New blood tests, liquid biopsies, may transform cancer care
A new type of blood test in the U.S. is starting to transform cancer treatment, sparing some patients the surgical and needle biopsies long needed to guide their care.
The tests, called liquid biopsies, capture cancer cells or DNA that tumors shed into the blood, instead of taking tissue from the tumor itself. A lot is still unknown about the value of these tests, but many doctors think they are a big advance that could make personalized medicine possible for far more people.
They give the first noninvasive way to repeatedly sample a cancer so doctors can profile its genes, target drugs to mutations, tell quickly whether treatment is working, and adjust it as the cancer evolves.
Two years ago, these tests were rarely used except in research. Now, several are sold, more than a dozen are in development, and some doctors are using them in routine care.
Gurpaul Bedi had one for colon cancer that spread to his lungs. About 10 percent of patients with metastatic colon cancer at the University of Texas MD Anderson Cancer Center now get liquid biopsies.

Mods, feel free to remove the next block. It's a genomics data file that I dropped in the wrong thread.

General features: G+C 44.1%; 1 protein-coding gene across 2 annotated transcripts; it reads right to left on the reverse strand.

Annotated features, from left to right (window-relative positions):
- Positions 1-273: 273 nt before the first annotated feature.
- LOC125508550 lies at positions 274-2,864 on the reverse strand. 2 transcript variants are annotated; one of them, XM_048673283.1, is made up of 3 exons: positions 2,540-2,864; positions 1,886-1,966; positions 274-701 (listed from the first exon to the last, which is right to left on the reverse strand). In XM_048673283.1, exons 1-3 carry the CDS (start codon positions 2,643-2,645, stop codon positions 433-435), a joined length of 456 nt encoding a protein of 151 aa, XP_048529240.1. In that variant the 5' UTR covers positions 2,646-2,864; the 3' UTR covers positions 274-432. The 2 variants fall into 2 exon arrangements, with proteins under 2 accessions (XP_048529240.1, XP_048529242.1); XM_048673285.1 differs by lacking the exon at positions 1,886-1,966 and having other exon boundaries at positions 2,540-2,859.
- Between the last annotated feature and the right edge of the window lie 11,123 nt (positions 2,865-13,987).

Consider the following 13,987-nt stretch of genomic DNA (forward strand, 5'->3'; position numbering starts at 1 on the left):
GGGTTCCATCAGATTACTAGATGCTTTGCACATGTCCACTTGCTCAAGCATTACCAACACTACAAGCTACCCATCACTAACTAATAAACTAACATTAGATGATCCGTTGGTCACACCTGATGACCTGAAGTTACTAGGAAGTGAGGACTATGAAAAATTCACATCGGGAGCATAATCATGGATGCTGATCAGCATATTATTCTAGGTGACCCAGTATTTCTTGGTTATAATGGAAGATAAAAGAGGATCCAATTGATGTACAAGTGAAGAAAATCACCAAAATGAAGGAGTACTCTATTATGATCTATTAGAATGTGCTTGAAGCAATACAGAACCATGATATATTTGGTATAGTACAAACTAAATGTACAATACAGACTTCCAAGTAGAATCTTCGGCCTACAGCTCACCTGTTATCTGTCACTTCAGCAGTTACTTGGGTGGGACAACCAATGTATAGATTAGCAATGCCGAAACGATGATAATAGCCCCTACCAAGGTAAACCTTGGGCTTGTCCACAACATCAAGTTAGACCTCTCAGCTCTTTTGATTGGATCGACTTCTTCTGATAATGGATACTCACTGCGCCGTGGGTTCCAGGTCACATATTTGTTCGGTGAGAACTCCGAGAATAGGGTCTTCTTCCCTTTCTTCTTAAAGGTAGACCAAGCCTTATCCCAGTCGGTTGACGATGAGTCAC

"I think it's wonderful," said Bedi, who lives in Atlanta and goes to Houston for his care. "A lung biopsy, many doctors told me, is not easy."
In Philadelphia, a liquid biopsy detected Carole Linderman's breast cancer recurrence months before it normally would have been found.
"Had this test not been available, we may not have known I had cancer on my spine until symptoms showed up," which may have been too late for good treatment, she said.
The huge potential for these tests is clear. The problem: There are no big, definitive studies to show they help patients, how accurate they are, which type is best or who should get them and when.
Still, patients do better when drugs are matched to their tumors, and liquid biopsies may give a practical way to do that more often.
"I'm really excited about all of this," said Dr. Razelle Kurzrock, a University of California, San Diego cancer specialist. "I spent most of my life giving drugs that were useless to people" because there was no good way to tell who would benefit or quickly tell when one wasn't working, she said. "This is so much better."
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